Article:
Early on, I had a couple of the careworkers tell me that I really needed to get out. I think they could read it on my face, sense my need to get away. I appreciate their encouragement. It really helped me in the early days.

Now with winter, and now that I am working, it really is easiest to just tuck into my room in the mornings, and either sleep in, or enjoy the radio, or reading, or dig into work.

And when my sister is here, staying home is more the norm than going out in the mornings.

Though I still do get out. I feel like I have a morning rhythm now – even though it’s a little of this and a little of that.

Evenings, well, less so, still getting that worked out. For a few nights when my sister was here, we’d go out for dinner, which was fun… but it gets expensive, and more than once I just found myself wanting to curl up and go to sleep after dinner – just not that easy to do sitting on a bar stool.

Last night, I stayed home. Took some snacks into my room, turned on my radio, chilled. It was very restful, and I was able to separate. But tonight I thought it made sense to go out.

So…. After planespotting for awhile, decided to come hang out here in the airport’s observation lounge. It was the best choice so far. Very comfortable (big leather armchairs), aboriginal art, view of the tarmac and departure lounges – and the taste of travel in the air.

It’s about as close as I get to travelling these days, so it feels good.

And I think I could relax here.

When I think of all the other options, it really is the best. The library is good, but not all the time. Restaurants are ok, but they cost money and you can’t really put your feet up (only metaphorically). A pub is good, but can’t have more than one drink and can get tired of them. Going out for coffee is fine, but you can only do so much of that, and it doesn’t work in Sidney in the evenings!!! (they roll up the sidewalks here by 8…) Have done my share of sleeping in the car. Or driving around crying at others. What a mixed bag. I’d like to be at the point where I am going for a swim, still looking forward to creating that.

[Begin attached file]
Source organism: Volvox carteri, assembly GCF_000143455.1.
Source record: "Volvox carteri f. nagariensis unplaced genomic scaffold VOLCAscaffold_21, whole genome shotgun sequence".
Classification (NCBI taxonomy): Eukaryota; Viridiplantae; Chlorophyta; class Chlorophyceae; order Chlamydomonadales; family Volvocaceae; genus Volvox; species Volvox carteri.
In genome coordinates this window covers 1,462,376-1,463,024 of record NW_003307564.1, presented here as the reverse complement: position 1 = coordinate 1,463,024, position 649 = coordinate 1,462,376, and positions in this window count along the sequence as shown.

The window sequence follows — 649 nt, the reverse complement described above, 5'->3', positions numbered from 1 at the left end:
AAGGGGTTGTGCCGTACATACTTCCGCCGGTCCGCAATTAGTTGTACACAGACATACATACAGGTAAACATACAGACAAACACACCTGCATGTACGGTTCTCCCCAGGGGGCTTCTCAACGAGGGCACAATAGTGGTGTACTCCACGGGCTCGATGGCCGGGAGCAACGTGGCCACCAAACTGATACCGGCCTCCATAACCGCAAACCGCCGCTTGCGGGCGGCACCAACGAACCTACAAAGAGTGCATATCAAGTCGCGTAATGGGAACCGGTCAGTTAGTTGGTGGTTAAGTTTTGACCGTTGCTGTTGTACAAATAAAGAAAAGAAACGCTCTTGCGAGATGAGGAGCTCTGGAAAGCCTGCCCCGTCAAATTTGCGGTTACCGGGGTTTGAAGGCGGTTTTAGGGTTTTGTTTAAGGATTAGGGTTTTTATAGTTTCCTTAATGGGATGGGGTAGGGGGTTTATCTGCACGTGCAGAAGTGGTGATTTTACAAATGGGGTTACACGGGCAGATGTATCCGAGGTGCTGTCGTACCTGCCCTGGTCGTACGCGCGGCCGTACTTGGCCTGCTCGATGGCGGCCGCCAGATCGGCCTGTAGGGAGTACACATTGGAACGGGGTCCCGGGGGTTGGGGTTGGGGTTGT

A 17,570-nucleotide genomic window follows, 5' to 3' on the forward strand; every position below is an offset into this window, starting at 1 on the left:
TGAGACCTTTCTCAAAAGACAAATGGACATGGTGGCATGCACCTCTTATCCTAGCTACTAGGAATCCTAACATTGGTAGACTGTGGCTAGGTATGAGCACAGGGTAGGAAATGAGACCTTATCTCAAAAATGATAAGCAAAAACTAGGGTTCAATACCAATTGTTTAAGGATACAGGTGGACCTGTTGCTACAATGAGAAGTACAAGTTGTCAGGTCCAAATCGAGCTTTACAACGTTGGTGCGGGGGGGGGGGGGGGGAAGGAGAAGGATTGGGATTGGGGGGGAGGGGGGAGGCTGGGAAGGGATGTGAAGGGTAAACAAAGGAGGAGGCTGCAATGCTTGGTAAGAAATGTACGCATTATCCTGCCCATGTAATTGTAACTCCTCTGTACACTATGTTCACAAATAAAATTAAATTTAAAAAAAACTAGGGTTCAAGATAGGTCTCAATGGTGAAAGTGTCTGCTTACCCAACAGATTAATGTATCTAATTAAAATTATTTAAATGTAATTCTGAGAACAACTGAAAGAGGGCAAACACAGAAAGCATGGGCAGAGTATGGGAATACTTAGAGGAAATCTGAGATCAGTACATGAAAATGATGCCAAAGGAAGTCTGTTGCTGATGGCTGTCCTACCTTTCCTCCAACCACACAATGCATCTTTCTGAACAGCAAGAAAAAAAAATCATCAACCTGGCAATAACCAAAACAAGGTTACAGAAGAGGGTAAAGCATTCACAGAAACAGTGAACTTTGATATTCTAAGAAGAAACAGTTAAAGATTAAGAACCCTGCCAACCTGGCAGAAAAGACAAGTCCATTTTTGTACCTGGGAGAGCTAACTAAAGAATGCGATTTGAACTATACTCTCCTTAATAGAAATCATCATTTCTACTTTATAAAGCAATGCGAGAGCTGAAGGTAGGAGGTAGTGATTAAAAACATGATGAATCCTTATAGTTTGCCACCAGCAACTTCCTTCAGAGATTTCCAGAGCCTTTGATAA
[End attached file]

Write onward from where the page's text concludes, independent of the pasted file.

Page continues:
But what do you do when you want to relax for an hour. And you can’t be at home? Not complaining, just observing and trying to work it out. Because it is important to be restored when all is said and done.

This is good. And they have a sweet $1 2-hour parking thing going on.

Stepping back, this is one of the things that surprised me most about being a caregiver: what one does to relax when one gets some time off.

I have tried without success to find a crash pad. My dream has been for someone with a spare bedroom, or a studio, or some separate space in their home (or a furnished place empty a few days a week) where I could hang out: crash, read, relax, sleep, watch tv – just like being at home. Well, sort of. But after a year, and a few expressions of interest, still nothing. Of course, I am looking for an angel who will lend that to me, versus paying for it. I won’t give up, but man on man, what a haul.

If you read this, and you have a spot like that, wherever you live, know that there is a caregiver (or 12) in your community who would kill to be able to make use of it. To donate space to a careworker has to be one of the greatest gifts someone can give.

Ok, enough yattering. This place has died down to about ½ the people and ½ the noise, and it’s ok.


Just re-read all that. Interesting jumble of thoughts. But there you go.

There I go.

Great lounge, I was able to see the pilots – I can see pilots right now! – on a plane that pulled up to get 9 here. Kind of cool.

And this lounge just totally emptied out.

I am here totally alone.

Bliss has returned.

I create my own bliss.

But here is a gem.

1 comment:

Todd HellsKitchen said...

Happy New Year, Roberta!!!!!

Postcards from Hell's Kitchen